Remember Me
Or use your Academic/Social account:


You have just completed your registration at OpenAire.

Before you can login to the site, you will need to activate your account. An e-mail will be sent to you with the proper instructions.


Please note that this site is currently undergoing Beta testing.
Any new content you create is not guaranteed to be present to the final version of the site upon release.

Thank you for your patience,
OpenAire Dev Team.

Close This Message


Verify Password:
Verify E-mail:
*All Fields Are Required.
Please Verify You Are Human:

OpenAIRE is about to release its new face with lots of new content and services.
During September, you may notice downtime in services, while some functionalities (e.g. user registration, login, validation, claiming) will be temporarily disabled.
We apologize for the inconvenience, please stay tuned!
For further information please contact helpdesk[at]openaire.eu

fbtwitterlinkedinvimeoflicker grey 14rssslideshare1
Steinacher, Roland (2017)
Publisher: Humboldt-Universität zu Berlin
Languages: German
Types: Part of book or chapter of book
Subjects: Völkerwanderung, Umgestaltung der römischen Welt, Römisches Reich, Spätantike, Frühmittelalter, Humanismus, Aufklärung, Historismus, Wissenschaftsgeschichte, Migration period, transformation of the Roman world, Roman Empire, late antiquity, Renaissance humanism, enlightenment, history of scholarship, early Middle Ages, historism, 930 Geschichte des Altertums bis ca. 499, Archäologie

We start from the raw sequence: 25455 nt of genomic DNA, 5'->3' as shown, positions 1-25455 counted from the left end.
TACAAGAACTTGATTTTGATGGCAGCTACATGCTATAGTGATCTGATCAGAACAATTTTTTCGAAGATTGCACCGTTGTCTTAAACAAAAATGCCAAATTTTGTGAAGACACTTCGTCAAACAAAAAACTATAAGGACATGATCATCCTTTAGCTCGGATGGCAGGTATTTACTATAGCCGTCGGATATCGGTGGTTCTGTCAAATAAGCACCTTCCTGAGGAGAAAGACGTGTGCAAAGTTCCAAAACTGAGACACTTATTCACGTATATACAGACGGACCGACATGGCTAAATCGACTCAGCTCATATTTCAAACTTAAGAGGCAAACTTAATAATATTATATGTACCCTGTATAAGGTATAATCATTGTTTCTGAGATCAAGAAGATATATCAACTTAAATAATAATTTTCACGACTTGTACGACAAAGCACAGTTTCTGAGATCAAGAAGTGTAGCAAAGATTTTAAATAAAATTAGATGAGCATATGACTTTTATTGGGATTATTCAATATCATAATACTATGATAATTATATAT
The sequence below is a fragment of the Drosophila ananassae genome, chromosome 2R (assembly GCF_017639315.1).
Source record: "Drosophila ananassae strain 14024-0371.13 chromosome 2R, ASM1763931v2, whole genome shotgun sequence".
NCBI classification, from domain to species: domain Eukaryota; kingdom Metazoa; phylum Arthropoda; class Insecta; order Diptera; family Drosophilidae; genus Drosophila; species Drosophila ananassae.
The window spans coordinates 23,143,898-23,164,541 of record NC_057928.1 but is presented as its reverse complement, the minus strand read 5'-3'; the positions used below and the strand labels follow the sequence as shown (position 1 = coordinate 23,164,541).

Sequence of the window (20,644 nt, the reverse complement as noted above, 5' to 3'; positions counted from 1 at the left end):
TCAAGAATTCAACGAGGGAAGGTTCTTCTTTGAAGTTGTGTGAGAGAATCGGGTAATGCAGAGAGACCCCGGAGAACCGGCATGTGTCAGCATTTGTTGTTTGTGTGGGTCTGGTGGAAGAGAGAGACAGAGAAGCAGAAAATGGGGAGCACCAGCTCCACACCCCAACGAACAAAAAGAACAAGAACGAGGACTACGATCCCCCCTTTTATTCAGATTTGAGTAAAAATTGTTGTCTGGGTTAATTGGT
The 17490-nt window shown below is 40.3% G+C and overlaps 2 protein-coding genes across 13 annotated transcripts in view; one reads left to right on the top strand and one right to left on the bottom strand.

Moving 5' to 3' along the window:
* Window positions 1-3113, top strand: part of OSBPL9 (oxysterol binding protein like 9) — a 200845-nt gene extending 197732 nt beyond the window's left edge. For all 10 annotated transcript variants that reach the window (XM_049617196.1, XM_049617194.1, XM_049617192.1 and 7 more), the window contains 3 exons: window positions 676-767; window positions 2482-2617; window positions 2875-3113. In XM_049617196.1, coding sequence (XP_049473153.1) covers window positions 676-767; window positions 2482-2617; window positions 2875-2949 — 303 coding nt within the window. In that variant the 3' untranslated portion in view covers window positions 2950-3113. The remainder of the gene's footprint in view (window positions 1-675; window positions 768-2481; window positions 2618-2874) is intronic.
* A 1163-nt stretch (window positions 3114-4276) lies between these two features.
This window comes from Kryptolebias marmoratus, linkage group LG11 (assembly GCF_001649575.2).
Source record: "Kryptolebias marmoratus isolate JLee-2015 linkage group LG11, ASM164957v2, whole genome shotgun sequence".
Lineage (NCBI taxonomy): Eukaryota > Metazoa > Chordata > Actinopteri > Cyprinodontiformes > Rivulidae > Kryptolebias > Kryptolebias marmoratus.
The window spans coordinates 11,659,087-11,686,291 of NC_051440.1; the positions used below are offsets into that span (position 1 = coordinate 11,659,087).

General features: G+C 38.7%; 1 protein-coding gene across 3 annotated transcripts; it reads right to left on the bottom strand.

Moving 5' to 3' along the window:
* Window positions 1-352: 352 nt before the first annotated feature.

ddc: ddc:930
Die Spätantike und das frühe Mittelalter hatten keine Vorstellung von einem ‚Wandern der Völker‘, und auch die Epochengrenzen zwischen Altertum und Mittelalter sind eine gelehrte Konstruktion der Frühen Neuzeit. Seit dem frühen 16. Jahrhundert entstanden sowohl das zugrunde liegende Geschichtsbild als auch die Begriffe migratio gentium und später ‚Völkerwanderung‘. Der frühneuzeitliche Völkerwanderungsbegriff hatte wiederum vielerlei Bezüge zur antiken Literatur und deren Vorstellung von Wanderung und Sesshaftigkeit. Throughout Late Antiquity and the Early Middle Ages no scholar developed a concept of Barbarian Invasions or a Migration period. Contemporary historical perceptions derive from early modern learned concepts. The same applies to the traditional division of Western history, separating antiquity and the Middle Ages. On the other hand, early modern concepts are densely connected to literary patterns of classical literature.

Share - Bookmark

Cite this article

Cookies make it easier for us to provide you with our services. With the usage of our services you permit us to use cookies.
More information Ok